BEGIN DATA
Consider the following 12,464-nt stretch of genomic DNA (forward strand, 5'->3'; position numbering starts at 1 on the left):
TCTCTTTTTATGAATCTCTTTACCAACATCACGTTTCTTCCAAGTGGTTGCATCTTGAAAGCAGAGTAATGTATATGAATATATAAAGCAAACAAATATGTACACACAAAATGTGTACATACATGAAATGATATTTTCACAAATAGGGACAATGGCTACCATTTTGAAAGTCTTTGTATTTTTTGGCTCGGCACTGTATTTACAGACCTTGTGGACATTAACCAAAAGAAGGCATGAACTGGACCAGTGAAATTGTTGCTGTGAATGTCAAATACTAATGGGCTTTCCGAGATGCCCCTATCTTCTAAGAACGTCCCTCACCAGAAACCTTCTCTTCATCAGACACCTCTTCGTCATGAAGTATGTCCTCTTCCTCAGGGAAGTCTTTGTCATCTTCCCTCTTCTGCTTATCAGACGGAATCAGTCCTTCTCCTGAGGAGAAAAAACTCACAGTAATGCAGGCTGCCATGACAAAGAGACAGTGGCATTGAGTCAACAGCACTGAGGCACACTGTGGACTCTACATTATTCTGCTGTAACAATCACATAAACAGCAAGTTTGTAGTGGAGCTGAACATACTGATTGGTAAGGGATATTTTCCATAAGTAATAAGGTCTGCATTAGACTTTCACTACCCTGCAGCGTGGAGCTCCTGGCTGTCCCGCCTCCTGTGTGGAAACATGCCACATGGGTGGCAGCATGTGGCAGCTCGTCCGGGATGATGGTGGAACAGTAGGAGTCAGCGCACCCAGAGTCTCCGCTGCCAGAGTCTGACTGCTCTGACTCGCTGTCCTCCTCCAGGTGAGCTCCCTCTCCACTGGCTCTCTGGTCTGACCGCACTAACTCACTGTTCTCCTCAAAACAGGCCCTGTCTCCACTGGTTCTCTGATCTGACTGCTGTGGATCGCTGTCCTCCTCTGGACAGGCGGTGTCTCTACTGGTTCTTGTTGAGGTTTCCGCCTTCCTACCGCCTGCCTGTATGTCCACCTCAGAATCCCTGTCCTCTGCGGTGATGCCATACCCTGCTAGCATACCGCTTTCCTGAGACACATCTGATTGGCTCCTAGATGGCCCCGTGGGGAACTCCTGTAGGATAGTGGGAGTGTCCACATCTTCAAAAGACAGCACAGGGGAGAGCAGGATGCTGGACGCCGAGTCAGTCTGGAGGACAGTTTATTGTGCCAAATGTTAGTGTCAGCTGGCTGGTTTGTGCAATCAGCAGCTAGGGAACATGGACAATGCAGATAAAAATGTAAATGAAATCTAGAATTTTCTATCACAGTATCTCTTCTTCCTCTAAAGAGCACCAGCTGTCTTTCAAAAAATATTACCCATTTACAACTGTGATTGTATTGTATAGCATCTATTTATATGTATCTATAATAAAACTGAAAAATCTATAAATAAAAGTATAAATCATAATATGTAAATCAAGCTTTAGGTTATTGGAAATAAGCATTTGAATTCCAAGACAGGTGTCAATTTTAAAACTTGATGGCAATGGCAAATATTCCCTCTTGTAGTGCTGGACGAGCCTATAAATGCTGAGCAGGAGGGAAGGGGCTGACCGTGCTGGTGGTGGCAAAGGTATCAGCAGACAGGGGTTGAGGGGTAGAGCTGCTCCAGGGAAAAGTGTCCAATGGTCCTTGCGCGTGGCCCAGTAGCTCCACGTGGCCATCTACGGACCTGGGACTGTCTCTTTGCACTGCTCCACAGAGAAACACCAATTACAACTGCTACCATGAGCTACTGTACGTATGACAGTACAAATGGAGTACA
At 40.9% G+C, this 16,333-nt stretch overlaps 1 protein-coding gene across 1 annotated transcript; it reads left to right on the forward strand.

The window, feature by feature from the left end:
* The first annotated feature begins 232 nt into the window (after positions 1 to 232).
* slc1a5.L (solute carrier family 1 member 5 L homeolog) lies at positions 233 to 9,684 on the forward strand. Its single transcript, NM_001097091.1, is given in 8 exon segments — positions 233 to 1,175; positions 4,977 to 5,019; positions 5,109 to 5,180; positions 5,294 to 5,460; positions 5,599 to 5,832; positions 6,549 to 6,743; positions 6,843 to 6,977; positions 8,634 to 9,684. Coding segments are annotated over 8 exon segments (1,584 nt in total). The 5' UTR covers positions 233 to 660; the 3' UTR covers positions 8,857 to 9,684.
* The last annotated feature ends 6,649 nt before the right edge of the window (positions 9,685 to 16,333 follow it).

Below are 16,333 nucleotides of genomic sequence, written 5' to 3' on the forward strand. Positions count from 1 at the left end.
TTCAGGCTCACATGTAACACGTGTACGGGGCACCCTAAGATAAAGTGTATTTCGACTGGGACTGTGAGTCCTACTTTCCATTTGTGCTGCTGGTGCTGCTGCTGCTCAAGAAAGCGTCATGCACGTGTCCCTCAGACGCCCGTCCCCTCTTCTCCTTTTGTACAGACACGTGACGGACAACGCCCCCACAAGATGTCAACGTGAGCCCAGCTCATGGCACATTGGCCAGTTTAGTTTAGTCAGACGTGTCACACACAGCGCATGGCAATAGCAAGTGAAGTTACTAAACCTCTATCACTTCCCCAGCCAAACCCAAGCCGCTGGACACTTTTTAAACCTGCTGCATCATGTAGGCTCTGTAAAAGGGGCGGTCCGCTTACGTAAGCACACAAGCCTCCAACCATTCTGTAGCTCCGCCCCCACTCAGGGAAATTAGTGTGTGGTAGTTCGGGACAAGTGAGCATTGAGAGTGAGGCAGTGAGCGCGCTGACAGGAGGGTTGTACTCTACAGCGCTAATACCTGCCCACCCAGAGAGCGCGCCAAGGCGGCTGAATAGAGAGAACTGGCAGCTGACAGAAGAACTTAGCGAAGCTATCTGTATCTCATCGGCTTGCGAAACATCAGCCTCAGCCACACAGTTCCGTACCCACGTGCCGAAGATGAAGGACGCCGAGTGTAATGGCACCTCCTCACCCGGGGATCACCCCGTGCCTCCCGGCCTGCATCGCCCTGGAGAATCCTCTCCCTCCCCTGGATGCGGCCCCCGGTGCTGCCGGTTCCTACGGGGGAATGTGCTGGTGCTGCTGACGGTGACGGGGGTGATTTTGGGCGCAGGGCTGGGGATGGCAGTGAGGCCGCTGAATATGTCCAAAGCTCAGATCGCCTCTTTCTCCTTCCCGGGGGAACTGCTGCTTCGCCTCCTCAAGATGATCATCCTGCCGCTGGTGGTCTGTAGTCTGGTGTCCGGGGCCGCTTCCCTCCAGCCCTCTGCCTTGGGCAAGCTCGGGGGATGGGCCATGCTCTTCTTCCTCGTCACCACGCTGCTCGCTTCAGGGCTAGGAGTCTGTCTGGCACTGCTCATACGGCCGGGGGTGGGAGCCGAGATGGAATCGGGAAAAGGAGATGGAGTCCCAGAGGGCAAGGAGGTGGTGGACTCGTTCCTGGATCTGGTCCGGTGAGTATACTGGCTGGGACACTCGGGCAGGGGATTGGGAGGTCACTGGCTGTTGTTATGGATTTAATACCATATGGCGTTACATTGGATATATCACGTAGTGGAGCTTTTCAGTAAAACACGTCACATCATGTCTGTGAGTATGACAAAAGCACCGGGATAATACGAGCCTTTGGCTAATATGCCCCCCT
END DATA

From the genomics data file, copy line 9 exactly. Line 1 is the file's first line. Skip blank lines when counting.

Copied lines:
TTCAGGCTCACATGTAACACGTGTACGGGGCACCCTAAGATAAAGTGTATTTCGACTGGGACTGTGAGTCCTACTTTCCATTTGTGCTGCTGGTGCTGCTGCTGCTCAAGAAAGCGTCATGCACGTGTCCCTCAGACGCCCGTCCCCTCTTCTCCTTTTGTACAGACACGTGACGGACAACGCCCCCACAAGATGTCAACGTGAGCCCAGCTCATGGCACATTGGCCAGTTTAGTTTAGTCAGACGTGTCACACACAGCGCATGGCAATAGCAAGTGAAGTTACTAAACCTCTATCACTTCCCCAGCCAAACCCAAGCCGCTGGACACTTTTTAAACCTGCTGCATCATGTAGGCTCTGTAAAAGGGGCGGTCCGCTTACGTAAGCACACAAGCCTCCAACCATTCTGTAGCTCCGCCCCCACTCAGGGAAATTAGTGTGTGGTAGTTCGGGACAAGTGAGCATTGAGAGTGAGGCAGTGAGCGCGCTGACAGGAGGGTTGTACTCTACAGCGCTAATACCTGCCCACCCAGAGAGCGCGCCAAGGCGGCTGAATAGAGAGAACTGGCAGCTGACAGAAGAACTTAGCGAAGCTATCTGTATCTCATCGGCTTGCGAAACATCAGCCTCAGCCACACAGTTCCGTACCCACGTGCCGAAGATGAAGGACGCCGAGTGTAATGGCACCTCCTCACCCGGGGATCACCCCGTGCCTCCCGGCCTGCATCGCCCTGGAGAATCCTCTCCCTCCCCTGGATGCGGCCCCCGGTGCTGCCGGTTCCTACGGGGGAATGTGCTGGTGCTGCTGACGGTGACGGGGGTGATTTTGGGCGCAGGGCTGGGGATGGCAGTGAGGCCGCTGAATATGTCCAAAGCTCAGATCGCCTCTTTCTCCTTCCCGGGGGAACTGCTGCTTCGCCTCCTCAAGATGATCATCCTGCCGCTGGTGGTCTGTAGTCTGGTGTCCGGGGCCGCTTCCCTCCAGCCCTCTGCCTTGGGCAAGCTCGGGGGATGGGCCATGCTCTTCTTCCTCGTCACCACGCTGCTCGCTTCAGGGCTAGGAGTCTGTCTGGCACTGCTCATACGGCCGGGGGTGGGAGCCGAGATGGAATCGGGAAAAGGAGATGGAGTCCCAGAGGGCAAGGAGGTGGTGGACTCGTTCCTGGATCTGGTCCGGTGAGTATACTGGCTGGGACACTCGGGCAGGGGATTGGGAGGTCACTGGCTGTTGTTATGGATTTAATACCATATGGCGTTACATTGGATATATCACGTAGTGGAGCTTTTCAGTAAAACACGTCACATCATGTCTGTGAGTATGACAAAAGCACCGGGATAATACGAGCCTTTGGCTAATATGCCCCCCT